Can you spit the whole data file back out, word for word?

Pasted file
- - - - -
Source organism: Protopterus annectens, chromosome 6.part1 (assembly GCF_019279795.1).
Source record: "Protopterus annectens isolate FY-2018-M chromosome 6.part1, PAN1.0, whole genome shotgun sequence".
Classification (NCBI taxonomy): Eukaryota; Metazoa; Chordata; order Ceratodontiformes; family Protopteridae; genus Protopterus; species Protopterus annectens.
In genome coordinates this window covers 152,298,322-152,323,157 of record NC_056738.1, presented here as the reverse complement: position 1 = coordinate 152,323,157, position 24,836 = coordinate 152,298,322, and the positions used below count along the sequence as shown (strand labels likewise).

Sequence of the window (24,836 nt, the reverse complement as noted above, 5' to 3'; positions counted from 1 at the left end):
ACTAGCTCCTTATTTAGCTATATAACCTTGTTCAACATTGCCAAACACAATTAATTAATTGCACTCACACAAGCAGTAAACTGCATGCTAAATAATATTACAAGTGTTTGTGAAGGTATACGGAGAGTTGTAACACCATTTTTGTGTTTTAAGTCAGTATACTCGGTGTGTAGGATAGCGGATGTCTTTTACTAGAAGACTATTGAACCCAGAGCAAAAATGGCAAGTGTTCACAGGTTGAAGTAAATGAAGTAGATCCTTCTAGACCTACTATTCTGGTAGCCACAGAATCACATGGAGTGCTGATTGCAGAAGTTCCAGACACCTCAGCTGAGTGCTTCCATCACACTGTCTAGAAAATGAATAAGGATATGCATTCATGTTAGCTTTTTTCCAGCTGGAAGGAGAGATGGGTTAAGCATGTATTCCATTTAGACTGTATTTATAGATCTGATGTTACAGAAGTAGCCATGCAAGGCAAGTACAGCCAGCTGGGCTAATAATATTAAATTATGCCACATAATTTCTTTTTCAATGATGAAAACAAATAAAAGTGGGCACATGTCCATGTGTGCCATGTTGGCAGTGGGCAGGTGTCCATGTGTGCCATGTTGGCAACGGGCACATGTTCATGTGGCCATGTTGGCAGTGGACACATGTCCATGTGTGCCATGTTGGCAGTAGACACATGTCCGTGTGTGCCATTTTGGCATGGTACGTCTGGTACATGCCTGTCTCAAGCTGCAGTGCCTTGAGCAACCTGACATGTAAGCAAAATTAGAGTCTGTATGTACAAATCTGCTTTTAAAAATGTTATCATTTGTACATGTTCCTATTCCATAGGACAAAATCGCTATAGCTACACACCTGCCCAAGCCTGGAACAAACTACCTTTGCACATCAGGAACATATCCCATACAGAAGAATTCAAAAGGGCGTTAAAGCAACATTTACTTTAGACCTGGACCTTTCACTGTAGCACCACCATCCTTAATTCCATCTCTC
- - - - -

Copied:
Source organism: Protopterus annectens, chromosome 6.part1 (assembly GCF_019279795.1).
Source record: "Protopterus annectens isolate FY-2018-M chromosome 6.part1, PAN1.0, whole genome shotgun sequence".
Classification (NCBI taxonomy): Eukaryota; Metazoa; Chordata; order Ceratodontiformes; family Protopteridae; genus Protopterus; species Protopterus annectens.
In genome coordinates this window covers 152,298,322-152,323,157 of record NC_056738.1, presented here as the reverse complement: position 1 = coordinate 152,323,157, position 24,836 = coordinate 152,298,322, and the positions used below count along the sequence as shown (strand labels likewise).

Sequence of the window (24,836 nt, the reverse complement as noted above, 5' to 3'; positions counted from 1 at the left end):
ACTAGCTCCTTATTTAGCTATATAACCTTGTTCAACATTGCCAAACACAATTAATTAATTGCACTCACACAAGCAGTAAACTGCATGCTAAATAATATTACAAGTGTTTGTGAAGGTATACGGAGAGTTGTAACACCATTTTTGTGTTTTAAGTCAGTATACTCGGTGTGTAGGATAGCGGATGTCTTTTACTAGAAGACTATTGAACCCAGAGCAAAAATGGCAAGTGTTCACAGGTTGAAGTAAATGAAGTAGATCCTTCTAGACCTACTATTCTGGTAGCCACAGAATCACATGGAGTGCTGATTGCAGAAGTTCCAGACACCTCAGCTGAGTGCTTCCATCACACTGTCTAGAAAATGAATAAGGATATGCATTCATGTTAGCTTTTTTCCAGCTGGAAGGAGAGATGGGTTAAGCATGTATTCCATTTAGACTGTATTTATAGATCTGATGTTACAGAAGTAGCCATGCAAGGCAAGTACAGCCAGCTGGGCTAATAATATTAAATTATGCCACATAATTTCTTTTTCAATGATGAAAACAAATAAAAGTGGGCACATGTCCATGTGTGCCATGTTGGCAGTGGGCAGGTGTCCATGTGTGCCATGTTGGCAACGGGCACATGTTCATGTGGCCATGTTGGCAGTGGACACATGTCCATGTGTGCCATGTTGGCAGTAGACACATGTCCGTGTGTGCCATTTTGGCATGGTACGTCTGGTACATGCCTGTCTCAAGCTGCAGTGCCTTGAGCAACCTGACATGTAAGCAAAATTAGAGTCTGTATGTACAAATCTGCTTTTAAAAATGTTATCATTTGTACATGTTCCTATTCCATAGGACAAAATCGCTATAGCTACACACCTGCCCAAGCCTGGAACAAACTACCTTTGCACATCAGGAACATATCCCATACAGAAGAATTCAAAAGGGCGTTAAAGCAACATTTACTTTAGACCTGGACCTTTCACTGTAGCACCACCATCCTTAATTCCATCTCTC